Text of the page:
Among the devastating effects of the COVID-19 crisis is the expected impact on California’s state budget, as revenues decline with shrinking financial markets and expenditures increase to cover unemployment claims and other vital government services. As prior economic contractions have demonstrated, this situation portends a challenging time ahead for higher education. The Great Recession brought significant cuts in state appropriations to the University of California (UC), California State University (CSU), and California Community Colleges (CCC). The UC and CSU replaced some of their lost revenue by raising tuition substantially, while the CCC cut class sections dramatically, making higher education both less affordable and less accessible at a time that the workforce skills gap was growing. State funding for higher education in California took a decade to fully recover.

Significant increases in tuition may not be an option in dealing with the current economic crisis, with students and families in California facing unprecedented increases in unemployment, and growing concerns about the significant non-tuition costs of attending college. Federal relief for colleges and universities will not fully meet the scale of the needs. The state and its public higher education systems will need to support colleges and universities in finding operational efficiencies through changes to statewide policies and processes. Over the last several years, California’s public higher education systems have successfully implemented significant reforms to increase student access and success, including a graduation initiative in the CSU, the elimination of traditional remediation at CSU and CCC, the expansion of transfer pathways to UC, and efforts to streamline program pathways in community colleges. Maintaining this momentum and identifying other opportunities for structural changes in higher education will be critical to serving California’s students, many of whom are from populations most impacted by the dual health and economic catastrophes.

In particular, new high school graduatesdisplaced workers, and employers may increasingly look to the CCC to produce the skilled workforce that can support a faster economic recovery. In some of our past work on career education in the CCC, we identified a number of opportunities for changes to state policies and regulations that could help colleges be more responsive to the needs of both students and the workforce.[1] Many of the suggested changes have already been made through the CCC’s Strong Workforce Program and other reforms, but opportunities remain. Some examples include:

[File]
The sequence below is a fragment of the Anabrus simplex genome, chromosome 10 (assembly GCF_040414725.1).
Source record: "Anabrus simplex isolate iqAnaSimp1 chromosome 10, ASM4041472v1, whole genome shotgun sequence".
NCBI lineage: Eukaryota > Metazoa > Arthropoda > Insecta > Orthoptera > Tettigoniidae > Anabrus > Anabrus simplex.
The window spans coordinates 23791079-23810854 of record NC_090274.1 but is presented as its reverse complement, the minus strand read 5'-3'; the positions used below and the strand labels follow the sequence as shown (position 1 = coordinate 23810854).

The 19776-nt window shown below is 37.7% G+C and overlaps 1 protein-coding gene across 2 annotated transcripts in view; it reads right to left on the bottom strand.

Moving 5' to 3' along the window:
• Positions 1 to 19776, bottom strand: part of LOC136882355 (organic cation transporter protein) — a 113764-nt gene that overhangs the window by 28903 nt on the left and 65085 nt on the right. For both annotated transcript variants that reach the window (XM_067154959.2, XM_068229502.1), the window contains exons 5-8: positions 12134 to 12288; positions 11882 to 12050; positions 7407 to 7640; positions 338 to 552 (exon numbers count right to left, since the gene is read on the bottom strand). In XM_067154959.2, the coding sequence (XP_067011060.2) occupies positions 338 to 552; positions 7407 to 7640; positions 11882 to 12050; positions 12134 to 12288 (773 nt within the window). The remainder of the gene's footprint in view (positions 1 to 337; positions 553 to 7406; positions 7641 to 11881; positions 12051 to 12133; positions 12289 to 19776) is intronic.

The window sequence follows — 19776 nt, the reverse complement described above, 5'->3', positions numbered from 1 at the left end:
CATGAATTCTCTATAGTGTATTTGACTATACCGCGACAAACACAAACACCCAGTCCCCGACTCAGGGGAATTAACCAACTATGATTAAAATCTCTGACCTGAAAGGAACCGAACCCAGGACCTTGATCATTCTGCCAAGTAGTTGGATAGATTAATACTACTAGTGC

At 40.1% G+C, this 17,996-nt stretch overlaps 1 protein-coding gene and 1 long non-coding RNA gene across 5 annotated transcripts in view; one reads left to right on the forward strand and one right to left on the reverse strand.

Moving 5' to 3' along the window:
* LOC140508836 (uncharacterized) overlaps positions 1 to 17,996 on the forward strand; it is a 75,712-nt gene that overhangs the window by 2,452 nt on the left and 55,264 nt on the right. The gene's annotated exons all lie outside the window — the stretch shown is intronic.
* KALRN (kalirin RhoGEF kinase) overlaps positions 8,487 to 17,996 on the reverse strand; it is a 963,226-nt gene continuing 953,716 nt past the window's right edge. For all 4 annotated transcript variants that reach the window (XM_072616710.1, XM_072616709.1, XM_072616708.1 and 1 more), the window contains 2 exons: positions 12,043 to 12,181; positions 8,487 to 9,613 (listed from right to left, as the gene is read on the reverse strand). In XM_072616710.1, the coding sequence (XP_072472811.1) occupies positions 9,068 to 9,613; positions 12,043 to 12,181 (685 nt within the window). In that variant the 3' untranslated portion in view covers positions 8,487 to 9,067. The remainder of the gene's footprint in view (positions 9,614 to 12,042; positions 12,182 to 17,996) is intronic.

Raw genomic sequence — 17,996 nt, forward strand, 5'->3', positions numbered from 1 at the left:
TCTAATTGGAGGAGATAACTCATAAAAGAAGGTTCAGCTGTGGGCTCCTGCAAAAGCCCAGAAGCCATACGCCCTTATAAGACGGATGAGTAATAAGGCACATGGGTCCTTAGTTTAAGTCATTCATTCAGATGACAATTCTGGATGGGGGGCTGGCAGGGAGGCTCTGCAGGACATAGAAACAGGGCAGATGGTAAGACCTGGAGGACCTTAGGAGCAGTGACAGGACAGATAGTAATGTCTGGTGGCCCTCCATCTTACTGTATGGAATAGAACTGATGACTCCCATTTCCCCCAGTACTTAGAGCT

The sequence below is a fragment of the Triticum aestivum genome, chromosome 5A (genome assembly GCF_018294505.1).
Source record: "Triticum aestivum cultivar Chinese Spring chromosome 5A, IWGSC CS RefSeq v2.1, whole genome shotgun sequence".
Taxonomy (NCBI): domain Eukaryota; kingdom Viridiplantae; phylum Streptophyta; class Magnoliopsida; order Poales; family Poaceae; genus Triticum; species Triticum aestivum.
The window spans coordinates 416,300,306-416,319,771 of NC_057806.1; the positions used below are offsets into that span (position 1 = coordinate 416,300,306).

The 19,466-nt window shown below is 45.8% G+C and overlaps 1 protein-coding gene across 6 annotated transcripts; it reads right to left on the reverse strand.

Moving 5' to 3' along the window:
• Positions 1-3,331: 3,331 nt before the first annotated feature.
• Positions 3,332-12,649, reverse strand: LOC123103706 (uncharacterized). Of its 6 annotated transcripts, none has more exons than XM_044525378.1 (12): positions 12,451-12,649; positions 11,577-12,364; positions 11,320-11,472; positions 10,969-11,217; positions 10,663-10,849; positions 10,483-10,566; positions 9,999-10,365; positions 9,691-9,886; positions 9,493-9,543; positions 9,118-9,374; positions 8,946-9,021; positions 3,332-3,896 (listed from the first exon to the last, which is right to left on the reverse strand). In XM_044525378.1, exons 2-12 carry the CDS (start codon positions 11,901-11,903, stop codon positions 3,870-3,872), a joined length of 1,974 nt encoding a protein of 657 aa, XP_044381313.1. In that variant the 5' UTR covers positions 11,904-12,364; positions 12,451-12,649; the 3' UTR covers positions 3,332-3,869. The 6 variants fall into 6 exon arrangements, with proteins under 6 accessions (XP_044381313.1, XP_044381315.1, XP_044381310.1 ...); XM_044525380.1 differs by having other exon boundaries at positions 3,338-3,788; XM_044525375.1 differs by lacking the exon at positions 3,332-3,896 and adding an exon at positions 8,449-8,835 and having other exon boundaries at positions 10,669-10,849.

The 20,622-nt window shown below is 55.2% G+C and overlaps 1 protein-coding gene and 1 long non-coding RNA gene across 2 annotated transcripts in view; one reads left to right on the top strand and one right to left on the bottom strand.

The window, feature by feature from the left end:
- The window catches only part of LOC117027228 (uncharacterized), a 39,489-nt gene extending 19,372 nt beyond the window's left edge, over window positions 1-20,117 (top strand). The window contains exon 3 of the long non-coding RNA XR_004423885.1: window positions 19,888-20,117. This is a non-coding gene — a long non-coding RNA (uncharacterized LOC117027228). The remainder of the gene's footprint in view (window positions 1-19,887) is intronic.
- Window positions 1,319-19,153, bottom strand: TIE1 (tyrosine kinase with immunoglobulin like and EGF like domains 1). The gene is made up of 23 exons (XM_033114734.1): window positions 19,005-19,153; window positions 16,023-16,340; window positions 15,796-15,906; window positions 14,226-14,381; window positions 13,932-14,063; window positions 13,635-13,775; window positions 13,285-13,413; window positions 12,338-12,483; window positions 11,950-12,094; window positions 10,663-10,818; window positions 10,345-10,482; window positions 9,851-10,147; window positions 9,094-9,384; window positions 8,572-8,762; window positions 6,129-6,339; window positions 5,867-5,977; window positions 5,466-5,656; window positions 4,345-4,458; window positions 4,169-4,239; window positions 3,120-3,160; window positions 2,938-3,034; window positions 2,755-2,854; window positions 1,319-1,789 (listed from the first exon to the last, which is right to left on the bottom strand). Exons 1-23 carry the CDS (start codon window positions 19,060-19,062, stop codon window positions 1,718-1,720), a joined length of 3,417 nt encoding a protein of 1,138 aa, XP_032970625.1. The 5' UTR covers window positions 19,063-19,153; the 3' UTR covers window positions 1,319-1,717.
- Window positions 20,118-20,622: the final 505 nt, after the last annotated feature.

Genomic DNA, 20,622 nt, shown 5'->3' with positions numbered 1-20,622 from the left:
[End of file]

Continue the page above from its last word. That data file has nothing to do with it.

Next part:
• Removing the requirement that a program belong to a single college. Allowing programs to be developed and owned by a district or a consortium of colleges could maximize student access to programs of breadth and quality, incentivize collaboration across colleges, and limit the incidence of individual colleges stretching too thin to offer programs for which they lack critical mass of faculty and facilities.
  • Developing statewide standards and frameworks for career programs for optional, and incentivized, college use. While some variation in similar programs across colleges is reasonable, excessive variation can make it difficult for students and employers to understand the value of credentials. Reducing the variability, while ensuring programs are stackable and closely aligned with labor market needs, could help both students and employers understand expected learning outcomes and the value of particular certificates and degrees, and could facilitate students’ progress as they move from one college or region to another.
  • Reviewing the Chancellor’s Office’s approval of associate degrees to help colleges streamline their offerings. Many colleges offer both an Associate Degree for Transfer (ADT) and a non-ADT associate of arts (AA) or associate of science (AS) degree in the same discipline, reducing efficiency in the curriculum and causing unnecessary confusion for students. Recasting the non-transfer AA/AS degrees to make them more explicitly aimed at preparation for employment could facilitate students’ choices and help employers understand the value of CCC credentials.
  • Developing incentives – financial and otherwise – to encourage colleges to work together to share programs, align curriculum, consolidate industry and employer engagement activities, and share administrative duties for work-based learning. Such collaboration could expand and deepen partnerships with industry across California’s diverse regions.

The prospect of another period of budget cuts to California higher education is daunting, particularly given the potential scale of the problem and concerns about how to maintain recent advancement toward meaningful reforms to support student progress and outcomes. Assessing current policies and practices with an eye toward better serving our students, communities, and regional economies will be critically important.

[1] The referenced work was published when EdInsights was known as the Institute for Higher Education Leadership & Policy (IHELP).